Heis­man Tro­phy: Stock soared for 1st-time start­ing QBs

The Bradenton Herald - - Sports - BY RALPH D. RUSSO

Tua Tago­v­ailoa rolled across the floor of the New York Stock Exchange on a black scooter with a lit­tle Alabama sticker on the front, his sprained left an­kle in a gray plas­tic boot, safely propped up as he pushed off with his right foot.

The Crim­son Tide quar­ter­back and fel­low Heis­man Tro­phy fi­nal­ists Kyler Mur­ray of Ok­la­homa and Dwayne Hask­ins of Ohio State were on Wall Street on Fri­day to ring the clos­ing bell on a day the Dow Jones In­dus­trial Av­er­age closed down 558 points.

Stock for the three first-year starters has been soar­ing this sea­son. A year ago they were sec­ond on their team’s depth chart. On Satur­day, one of them will win the Heis­man Tro­phy.

Tago­v­ailoa picked up where he left off in the sec­ond half of last sea­son’s na­tional cham­pi­onship game vic­tory against Ge­or­gia to lead the topranked Crim­son Tide back to the play­off as a sopho­more.

Hask­ins, a third-year sopho­more, stepped in af­ter the de­par­ture of a four-year starter and smashed Ohio State and Big Ten pass­ing records.

Mur­ray, a fourth-year ju­nior, re­placed last sea­son’s Heis­man win­ner and had an even bet­ter sea­son than his pre­de­ces­sor. Mur­ray waited the longest to fi­nally take over a team, trans­fer­ring from Texas A&M af­ter a rocky fresh­man sea­son, tak­ing a red­shirt year to sat­isfy NCAA trans­fer rules and then back­ing up Baker May­field in 2017.

“I think sit­ting down and watch­ing is kind of im­por­tant,” Mur­ray said. “I know Dwayne got to sit and watch. Tua ob­vi­ously got to sit and watch. I think it just helps you with your growth and ma­tur­ing on and off the field. I think that’s a big part.”

For the 16th time in the last 19 years, a quar­ter­back will win col­lege foot­ball’s most cov­eted

in­di­vid­ual award and that should not be a sur­prise this sea­son. This has been the year of the quar­ter­back, with FBS records for com­ple­tion per­cent­age, yards per pass and yards pass­ing per game all within range as bowl sea­son ar­rives. For the first time since 2008, when Ok­la­homa’s Sam Brad­ford, Texas’ Colt McCoy and Flor­ida’s Tim Te­bow were the Heis­man fi­nal­ists, only quar­ter­backs were in­vited to New York for the tro­phy pre­sen­ta­tion.

That sea­son, the Heis­man fi­nal­ists com­bined to pass for 9,726 yards and 100 touch­downs, com­plet­ing 70.9 per­cent of their passes at 9.1 yards per at­tempt. This sea­son’s fi­nal­ists, each still with at least one more game, have passed for 11,986 yards and 124 touch­downs, com­plet­ing 69.7 per­cent of their passes at 10.6 yards per at­tempt.

There is also a good chance that for just the sec­ond time in the 83-year his­tory of the Heis­man, the top-five vote-get­ters will be quar­ter­backs, too. West Vir­ginia’s Will Grier and Washington State’s Gard­ner Min­shew II were the other con­tenders, but nei­ther drew enough sup­port to earn a trip to New York. In 2001, when Ne­braska’s Eric Crouch won the Heis­man, the top six in the vot­ing were quar­ter­backs.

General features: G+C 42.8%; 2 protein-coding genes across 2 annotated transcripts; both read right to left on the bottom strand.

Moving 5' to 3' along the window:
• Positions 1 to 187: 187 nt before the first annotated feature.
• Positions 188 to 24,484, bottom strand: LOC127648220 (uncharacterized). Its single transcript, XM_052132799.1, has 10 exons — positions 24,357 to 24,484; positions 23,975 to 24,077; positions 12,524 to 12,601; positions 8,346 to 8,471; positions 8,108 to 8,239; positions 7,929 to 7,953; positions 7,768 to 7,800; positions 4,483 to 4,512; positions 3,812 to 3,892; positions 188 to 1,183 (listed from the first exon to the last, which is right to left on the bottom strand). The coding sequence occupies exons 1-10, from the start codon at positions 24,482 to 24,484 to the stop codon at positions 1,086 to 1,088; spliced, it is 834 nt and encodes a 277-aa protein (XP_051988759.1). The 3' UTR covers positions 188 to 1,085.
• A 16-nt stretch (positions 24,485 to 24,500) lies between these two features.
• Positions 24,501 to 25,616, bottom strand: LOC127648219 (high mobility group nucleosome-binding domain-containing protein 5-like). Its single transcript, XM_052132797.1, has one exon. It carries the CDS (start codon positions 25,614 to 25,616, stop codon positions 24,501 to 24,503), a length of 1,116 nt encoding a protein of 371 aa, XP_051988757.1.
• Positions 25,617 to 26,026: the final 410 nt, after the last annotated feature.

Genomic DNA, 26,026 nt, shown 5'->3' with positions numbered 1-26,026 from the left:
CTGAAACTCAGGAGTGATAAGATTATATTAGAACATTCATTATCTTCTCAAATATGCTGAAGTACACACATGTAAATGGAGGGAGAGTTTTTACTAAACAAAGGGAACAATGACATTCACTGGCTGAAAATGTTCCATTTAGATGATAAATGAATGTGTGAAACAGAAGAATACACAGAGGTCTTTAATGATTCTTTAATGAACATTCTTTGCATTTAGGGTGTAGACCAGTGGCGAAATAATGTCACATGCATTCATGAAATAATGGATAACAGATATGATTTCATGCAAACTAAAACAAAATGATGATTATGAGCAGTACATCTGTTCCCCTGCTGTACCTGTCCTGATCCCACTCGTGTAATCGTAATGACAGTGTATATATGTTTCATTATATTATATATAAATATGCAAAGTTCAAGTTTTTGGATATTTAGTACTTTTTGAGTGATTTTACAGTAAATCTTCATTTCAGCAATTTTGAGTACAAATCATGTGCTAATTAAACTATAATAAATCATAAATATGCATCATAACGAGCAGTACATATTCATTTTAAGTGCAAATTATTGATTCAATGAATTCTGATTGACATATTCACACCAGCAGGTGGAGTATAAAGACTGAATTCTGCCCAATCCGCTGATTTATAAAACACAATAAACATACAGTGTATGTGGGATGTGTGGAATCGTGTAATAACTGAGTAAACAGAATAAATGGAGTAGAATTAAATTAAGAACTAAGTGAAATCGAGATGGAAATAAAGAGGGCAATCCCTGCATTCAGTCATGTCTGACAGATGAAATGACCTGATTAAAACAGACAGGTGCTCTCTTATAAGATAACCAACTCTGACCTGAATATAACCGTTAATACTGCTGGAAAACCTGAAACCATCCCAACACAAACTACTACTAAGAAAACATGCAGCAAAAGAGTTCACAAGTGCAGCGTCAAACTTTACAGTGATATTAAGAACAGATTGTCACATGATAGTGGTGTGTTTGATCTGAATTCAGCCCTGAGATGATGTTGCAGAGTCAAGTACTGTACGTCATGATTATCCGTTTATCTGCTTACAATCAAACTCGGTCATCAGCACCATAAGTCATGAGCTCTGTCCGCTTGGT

Dur­ing a 30-minute in­ter­view ses­sion with re­porters at the Stock Exchange, Tago­v­ailoa was asked a lot about his health. He sprained his an­kle in the South­east­ern Con­fer­ence cham­pi­onship game last week and said he ex­pects to be fine for the play­off, when No. 1 Alabama faces No. 4 Ok­la­homa and Mur­ray in the Orange Bowl on Dec. 29. Alabama trainer Jeff Allen is trav­el­ing with Tago­v­ailoa on the awards cir­cuit this week.

“Life throws prob­lems at you some­time and it’s how you deal with it,” Tago­v­ailoa said. “Just try­ing to get bet­ter.”

Mur­ray fielded nu­mer­ous ques­tions about his fu­ture in base­ball. He was a first-round draft pick by the Oak­land Ath­let­ics in June and has al­ready signed $4.66 mil­lion con­tract. This will be his one and only sea­son as a col­lege start­ing quar­ter­back.

“My fu­ture’s al­ready kind of been de­cided as of right now,” Mur­ray said. Asked if he could see him­self try­ing to play both sports, Mur­ray said: “I would love to do be able to do both if that was pos­si­ble. I don’t know how pos­si­ble that is.”

The ques­tion Hask­ins will face is whether to re­turn to col­lege for an­other sea­son or en­ter the NFL draft. He could be a first-round pick.

“Af­ter the bowl game I'll sit down with my fam­ily and talk about it,” Hask­ins said. The six­thranked Buck­eyes face No. 9 Washington in the Rose Bowl on Jan. 1 in what will be coach Ur­ban Meyer’s last game be­fore re­tire­ment.

Tago­v­ailoa spent most of the sea­son as the Heis­man front-run­ner, but Mur­ray kept bail­ing out Ok­la­homa’s faulty de­fense and gain­ing ground in the race. It seems Mur­ray might have taken the lead last week­end, when Tago­v­ailoa threw two in­ter­cep­tions against Ge­or­gia and could not fin­ish the game.

“If I win it that’s awe­some,” Tago­v­ailoa said. “If not, it’s not the end of the world.”

Tua Tago­v­ailoa

Dwayne Hask­ins

Kyler Mur­ray

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